As I’m still testing the waters right now and experimenting with different sounds, I feel that my original productions have a pretty varied style, ranging from hip hop/funky laid-back grooves to up-tempo melodic progressive house to ambient slower chorales. One thing that comes through a lot of my productions, and also the music I listen to every day, is melodic harmonies and progressions. I’ve always tried to make music an evolving, ever-changing experience by using chords and progressions. I like to jam out to with everything from in-your-face electro to raucous dubstep, and while sometimes I like the more single-note musical lines that put you in a trance-like state, listening to music that takes you through major, minor, suspended, and tri tone chords really bring out an emotional reaction in me. I like that ride of being pulled through that range of feelings and emotions. With every project I start I try to think about the mood of the track — how I want the verses and bridges to bring the listener to a climax, and then drop into the choruses by using harmony and leading tones.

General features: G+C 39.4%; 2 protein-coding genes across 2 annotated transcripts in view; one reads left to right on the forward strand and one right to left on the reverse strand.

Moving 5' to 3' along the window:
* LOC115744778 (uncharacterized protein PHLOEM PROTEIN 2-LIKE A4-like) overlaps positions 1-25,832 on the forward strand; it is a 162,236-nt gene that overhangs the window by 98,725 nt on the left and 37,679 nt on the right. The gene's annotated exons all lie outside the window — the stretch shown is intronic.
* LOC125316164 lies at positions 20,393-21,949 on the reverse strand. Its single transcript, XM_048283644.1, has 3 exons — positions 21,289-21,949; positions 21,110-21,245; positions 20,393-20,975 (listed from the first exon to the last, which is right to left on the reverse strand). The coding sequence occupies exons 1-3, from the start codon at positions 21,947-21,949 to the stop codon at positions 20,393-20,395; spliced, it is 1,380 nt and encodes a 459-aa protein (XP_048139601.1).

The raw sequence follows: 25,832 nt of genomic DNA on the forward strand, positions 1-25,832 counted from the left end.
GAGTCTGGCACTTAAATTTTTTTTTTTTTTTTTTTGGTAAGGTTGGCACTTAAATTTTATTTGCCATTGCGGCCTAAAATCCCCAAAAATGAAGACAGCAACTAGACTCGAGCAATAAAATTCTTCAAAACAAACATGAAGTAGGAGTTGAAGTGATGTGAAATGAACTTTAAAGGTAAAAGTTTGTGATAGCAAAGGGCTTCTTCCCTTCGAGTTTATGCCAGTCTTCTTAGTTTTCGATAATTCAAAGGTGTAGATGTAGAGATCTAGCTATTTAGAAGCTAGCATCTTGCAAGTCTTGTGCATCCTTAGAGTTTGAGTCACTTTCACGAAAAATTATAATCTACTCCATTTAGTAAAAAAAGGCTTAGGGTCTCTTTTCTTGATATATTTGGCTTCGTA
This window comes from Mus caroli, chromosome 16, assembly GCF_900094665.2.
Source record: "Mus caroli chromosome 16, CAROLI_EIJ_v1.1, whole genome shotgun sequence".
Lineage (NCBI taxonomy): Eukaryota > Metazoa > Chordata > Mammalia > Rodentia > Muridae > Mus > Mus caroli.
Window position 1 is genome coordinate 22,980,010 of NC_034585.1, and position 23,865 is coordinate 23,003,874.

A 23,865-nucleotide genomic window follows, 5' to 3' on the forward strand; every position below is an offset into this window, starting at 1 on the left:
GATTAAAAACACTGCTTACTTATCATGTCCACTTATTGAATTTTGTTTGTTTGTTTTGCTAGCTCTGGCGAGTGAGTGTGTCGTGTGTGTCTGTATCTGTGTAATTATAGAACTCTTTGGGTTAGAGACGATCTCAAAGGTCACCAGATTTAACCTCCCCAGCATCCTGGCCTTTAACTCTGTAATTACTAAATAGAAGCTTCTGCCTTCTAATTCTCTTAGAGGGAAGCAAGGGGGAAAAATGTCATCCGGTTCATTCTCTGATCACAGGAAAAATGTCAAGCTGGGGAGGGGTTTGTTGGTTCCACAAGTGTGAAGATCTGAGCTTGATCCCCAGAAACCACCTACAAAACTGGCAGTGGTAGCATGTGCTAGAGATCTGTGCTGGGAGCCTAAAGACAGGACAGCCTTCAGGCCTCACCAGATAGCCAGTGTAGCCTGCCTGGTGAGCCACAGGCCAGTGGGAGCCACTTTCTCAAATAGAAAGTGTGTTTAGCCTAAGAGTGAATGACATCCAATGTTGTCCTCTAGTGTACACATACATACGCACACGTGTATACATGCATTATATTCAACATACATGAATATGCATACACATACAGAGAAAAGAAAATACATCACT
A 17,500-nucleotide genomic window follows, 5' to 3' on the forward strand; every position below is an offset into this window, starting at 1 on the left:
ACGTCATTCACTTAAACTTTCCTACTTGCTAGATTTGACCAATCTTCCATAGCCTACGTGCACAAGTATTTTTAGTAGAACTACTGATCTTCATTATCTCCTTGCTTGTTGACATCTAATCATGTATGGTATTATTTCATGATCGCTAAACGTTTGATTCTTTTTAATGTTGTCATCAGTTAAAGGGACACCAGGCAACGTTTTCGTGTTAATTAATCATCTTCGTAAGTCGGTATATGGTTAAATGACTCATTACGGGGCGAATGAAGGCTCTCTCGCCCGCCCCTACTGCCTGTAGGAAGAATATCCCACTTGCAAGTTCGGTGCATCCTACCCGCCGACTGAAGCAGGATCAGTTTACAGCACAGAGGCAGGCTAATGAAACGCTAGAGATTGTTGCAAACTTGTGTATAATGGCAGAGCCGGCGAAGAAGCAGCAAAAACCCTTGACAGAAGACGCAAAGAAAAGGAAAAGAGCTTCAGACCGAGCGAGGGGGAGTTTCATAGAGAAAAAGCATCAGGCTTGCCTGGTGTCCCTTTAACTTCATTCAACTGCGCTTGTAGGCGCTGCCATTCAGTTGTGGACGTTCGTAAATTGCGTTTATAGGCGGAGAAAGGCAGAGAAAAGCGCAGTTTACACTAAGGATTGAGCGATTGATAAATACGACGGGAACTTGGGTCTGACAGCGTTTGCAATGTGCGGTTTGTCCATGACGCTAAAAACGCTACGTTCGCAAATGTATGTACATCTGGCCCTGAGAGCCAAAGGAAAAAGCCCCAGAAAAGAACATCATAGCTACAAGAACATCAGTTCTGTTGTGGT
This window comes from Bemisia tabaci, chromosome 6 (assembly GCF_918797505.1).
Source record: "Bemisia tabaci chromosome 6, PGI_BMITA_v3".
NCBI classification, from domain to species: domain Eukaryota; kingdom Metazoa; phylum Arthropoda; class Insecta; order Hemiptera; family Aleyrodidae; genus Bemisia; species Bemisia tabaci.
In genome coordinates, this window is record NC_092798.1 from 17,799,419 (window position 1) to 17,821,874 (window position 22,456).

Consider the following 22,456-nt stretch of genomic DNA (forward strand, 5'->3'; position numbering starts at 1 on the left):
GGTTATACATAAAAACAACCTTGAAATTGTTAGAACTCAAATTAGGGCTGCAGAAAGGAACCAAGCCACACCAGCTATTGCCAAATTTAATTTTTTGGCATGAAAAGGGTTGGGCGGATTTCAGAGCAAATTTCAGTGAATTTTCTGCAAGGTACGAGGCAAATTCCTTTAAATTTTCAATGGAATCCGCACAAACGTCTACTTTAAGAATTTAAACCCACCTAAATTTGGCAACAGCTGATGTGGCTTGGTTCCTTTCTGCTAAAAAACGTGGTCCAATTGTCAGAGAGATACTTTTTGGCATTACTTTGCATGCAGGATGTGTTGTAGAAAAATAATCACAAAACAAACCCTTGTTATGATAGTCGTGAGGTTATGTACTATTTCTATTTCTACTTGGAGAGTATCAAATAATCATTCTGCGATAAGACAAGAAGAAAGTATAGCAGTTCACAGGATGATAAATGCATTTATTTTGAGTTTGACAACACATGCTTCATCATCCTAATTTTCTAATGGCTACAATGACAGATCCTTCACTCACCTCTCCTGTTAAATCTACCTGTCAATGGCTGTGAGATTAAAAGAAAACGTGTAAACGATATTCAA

Who or what motivated you to start producing? Do you have a mentor?
I have to say my father was a huge influence. He’s a music educator at the local high school (which I also attended) and has been my teacher both in school and at home. I’ve grown up playing violin, trumpet, piano, even bass in marching bands, concert bands, jazz bands, etc, and it was my dad that encouraged all of it, giving me early violin lessons starting in first grade and trumpet lessons when I was in the fourth grade. He always challenged me to become better and made sure I was a well rounded individual, both in music and all other areas of life. The biggest thing he taught me is that music must be balanced, and it’s not always WHAT you say but HOW you say it. Some of the greatest music is built on very basic ideas, but phrased incredibly well, with efficient use of space. It’s not always about how many effects or notes you can cram into a 4 bar loop; it’s about whether there SHOULD be sound there or not. Whether it’s minimal techno, or ‘omni-tempo maximalist’ electronica, there has to be balance, and not noise just for the sake of ‘louder is better’.